Dresden (Germany) (AFP) - Germany's far-right AfD party surged in elections in two ex-communist eastern states Sunday, reflecting anger over Chancellor Angela Merkel's migrant policy and a wealth gap 30 years after the Berlin Wall fell.
The Alternative for Germany became the second-strongest party in regional parliaments in both Saxony and Brandenburg, the state which surrounds the capital Berlin, said public television exit polls.
In Saxony, where the radical anti-Islam Pegida street movement was born, the AfD scored 28 percent, sharply up from 9.7 percent five years ago, broadcasters ARD and ZDF forecast.
And it won 24 percent in Brandenburg state, double its result in 2014, said the initial projections.
Saxony's top AfD candidate Joerg Urban spoke of a "historic day" while the party's leader in Brandenburg, Andreas Kalbitz, hailed the "tremendous success" and vowed "we are here to stay".
The outright winners in Saxony were Merkel's Christian Democrats (CDU), who scored 33 percent, while Brandenburg was held by the Social Democrats (SPD), who came first with 27 percent.
AfD co-leader Alexander Gauland said "we are satisfied in Brandenburg as well as in Saxony" where his party had "punished" Merkel's conservatives.
But he conceded that "yes, we are not yet the strongest force... We are working on it."
French far-right leader Marine Le Pen in a tweet congratulated the AfD, stating that "common sense is inexorably advancing in Europe!"
- 'Second-class citizens' -
Though broadly anticipated in pre-election surveys, the outcome delivered another slap to the fragile coalition government of Merkel's CDU and their junior partners the SPD.
All other parties had declared before the vote that they would not cooperate with the AfD, which will force the mainstream groups into new coalitions to achieve governing majorities.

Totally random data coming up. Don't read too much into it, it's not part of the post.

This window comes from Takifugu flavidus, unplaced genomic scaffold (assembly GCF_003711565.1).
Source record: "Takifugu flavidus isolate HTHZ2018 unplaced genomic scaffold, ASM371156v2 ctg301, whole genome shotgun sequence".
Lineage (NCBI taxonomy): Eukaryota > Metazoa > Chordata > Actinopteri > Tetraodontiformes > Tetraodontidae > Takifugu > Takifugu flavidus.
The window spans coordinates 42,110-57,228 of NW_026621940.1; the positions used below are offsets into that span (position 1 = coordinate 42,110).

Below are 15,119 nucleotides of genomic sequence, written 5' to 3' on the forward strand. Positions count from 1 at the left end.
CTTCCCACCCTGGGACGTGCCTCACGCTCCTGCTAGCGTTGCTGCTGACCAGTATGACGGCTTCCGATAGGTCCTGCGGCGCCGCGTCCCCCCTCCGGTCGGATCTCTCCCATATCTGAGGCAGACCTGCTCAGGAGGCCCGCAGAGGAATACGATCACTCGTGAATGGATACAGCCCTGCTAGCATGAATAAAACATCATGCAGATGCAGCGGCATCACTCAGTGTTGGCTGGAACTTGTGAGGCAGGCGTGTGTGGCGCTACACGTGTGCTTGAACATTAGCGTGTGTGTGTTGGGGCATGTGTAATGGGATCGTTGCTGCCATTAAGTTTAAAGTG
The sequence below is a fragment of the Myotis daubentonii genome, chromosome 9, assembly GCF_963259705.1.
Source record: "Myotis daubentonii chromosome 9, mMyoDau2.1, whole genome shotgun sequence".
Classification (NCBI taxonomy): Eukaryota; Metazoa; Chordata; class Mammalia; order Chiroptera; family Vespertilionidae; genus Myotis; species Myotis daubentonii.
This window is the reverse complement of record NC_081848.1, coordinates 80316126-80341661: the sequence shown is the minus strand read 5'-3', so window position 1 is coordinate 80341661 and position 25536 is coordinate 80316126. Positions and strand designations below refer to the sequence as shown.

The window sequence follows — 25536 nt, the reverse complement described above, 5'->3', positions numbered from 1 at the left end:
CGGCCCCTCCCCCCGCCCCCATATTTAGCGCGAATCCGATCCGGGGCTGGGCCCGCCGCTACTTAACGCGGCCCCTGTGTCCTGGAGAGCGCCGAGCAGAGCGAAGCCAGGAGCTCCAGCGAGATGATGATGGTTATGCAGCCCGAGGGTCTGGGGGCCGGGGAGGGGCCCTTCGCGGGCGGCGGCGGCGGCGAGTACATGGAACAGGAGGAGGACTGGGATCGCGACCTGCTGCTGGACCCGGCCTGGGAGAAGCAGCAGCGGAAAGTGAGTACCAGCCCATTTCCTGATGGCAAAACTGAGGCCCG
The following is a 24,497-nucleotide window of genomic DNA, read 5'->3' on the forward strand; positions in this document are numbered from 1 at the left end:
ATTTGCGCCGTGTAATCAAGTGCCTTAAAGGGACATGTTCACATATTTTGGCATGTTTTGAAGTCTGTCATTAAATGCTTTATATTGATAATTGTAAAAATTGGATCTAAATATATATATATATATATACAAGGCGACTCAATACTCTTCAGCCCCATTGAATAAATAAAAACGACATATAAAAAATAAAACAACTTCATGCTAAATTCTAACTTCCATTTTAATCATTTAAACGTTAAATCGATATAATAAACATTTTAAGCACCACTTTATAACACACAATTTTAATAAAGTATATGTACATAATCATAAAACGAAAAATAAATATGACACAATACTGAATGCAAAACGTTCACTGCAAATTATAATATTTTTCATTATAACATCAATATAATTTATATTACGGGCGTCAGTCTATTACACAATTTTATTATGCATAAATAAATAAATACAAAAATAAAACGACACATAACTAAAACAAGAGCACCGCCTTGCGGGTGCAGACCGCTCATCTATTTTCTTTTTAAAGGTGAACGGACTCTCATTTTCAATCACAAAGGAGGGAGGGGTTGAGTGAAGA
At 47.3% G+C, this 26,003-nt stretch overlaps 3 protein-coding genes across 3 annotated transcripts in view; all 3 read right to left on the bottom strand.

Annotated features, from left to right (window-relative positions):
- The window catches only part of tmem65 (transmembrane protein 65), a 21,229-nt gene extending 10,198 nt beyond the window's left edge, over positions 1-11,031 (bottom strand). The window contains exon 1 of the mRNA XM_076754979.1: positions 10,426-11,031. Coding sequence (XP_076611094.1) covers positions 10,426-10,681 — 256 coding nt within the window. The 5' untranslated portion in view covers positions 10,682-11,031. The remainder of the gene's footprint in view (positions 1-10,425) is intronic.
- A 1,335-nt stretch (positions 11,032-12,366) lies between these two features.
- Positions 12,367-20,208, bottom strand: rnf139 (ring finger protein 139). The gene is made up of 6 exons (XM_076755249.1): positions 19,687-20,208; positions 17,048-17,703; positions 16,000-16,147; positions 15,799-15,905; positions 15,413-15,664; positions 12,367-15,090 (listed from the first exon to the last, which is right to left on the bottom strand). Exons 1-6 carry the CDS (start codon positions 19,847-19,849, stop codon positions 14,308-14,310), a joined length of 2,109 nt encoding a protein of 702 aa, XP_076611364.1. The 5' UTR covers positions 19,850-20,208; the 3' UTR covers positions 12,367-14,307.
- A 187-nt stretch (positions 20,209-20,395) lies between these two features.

The AfD, aside from railing against asylum-seekers and Islam, has also protested against plans to shutter coal mines to protect the climate and capitalised on resentment about perceived injustices since the 1989 fall of the Berlin Wall.
"Let's complete the change", it had vowed in the campaign, referring to the peaceful revolution that ended the one-party state and in 1990 brought national reunification.
The AfD has long co-opted the former pro-democracy chant "We are the people" and turned it against what it labels the "Merkel regime".
According to an ARD poll, 54 percent of voters in Saxony and 51 percent in Brandenburg believe that east Germans are still being treated as "second-class citizens".
Eastern Germany is home to several of the AfD's most extremist leaders, among them Bjoern Hoecke, who has labelled Berlin's Holocaust memorial a "monument of shame".
His close ally, Brandenburg's Kalbitz, a 46-year-old former paratrooper, has long had deep ties to right-wing extremist groups.
Der Spiegel weekly has reported that in 2007 Kalbitz joined known German neo-Nazis on a visit to Athens that came to police attention when a swastika flag was flown from a hotel balcony.
Kalbitz confirmed to the magazine that he joined the trip but insisted that the event "was not conducive to arousing my further interest or approval".
- Fragile coalition -
The AfD, formed initially as a eurosceptic group, now focuses mainly on anger over Germany's mass migrant influx since 2015 that brought over one million people.
Merkel, who also grew up in the east, had avoided campaigning on the ground ahead of Sunday's polls in the region, where she has in the past faced harsh abuse.
The veteran leader has already pledged to step down when her current term ends in 2021, but regional election upsets could speed up her government's demise.
A third election will be held on October 27 in the eastern state of Thuringia.
Political scientist Karl-Rudolf Korte of Duisburg University said the latest polls show a trend continuing: "Both mainstream parties, the CDU and SPD, keep shrinking.
"AfD voters dominate in the east, not the west, as we previously saw in national and European elections. The AfD has become part of everyday life in the east".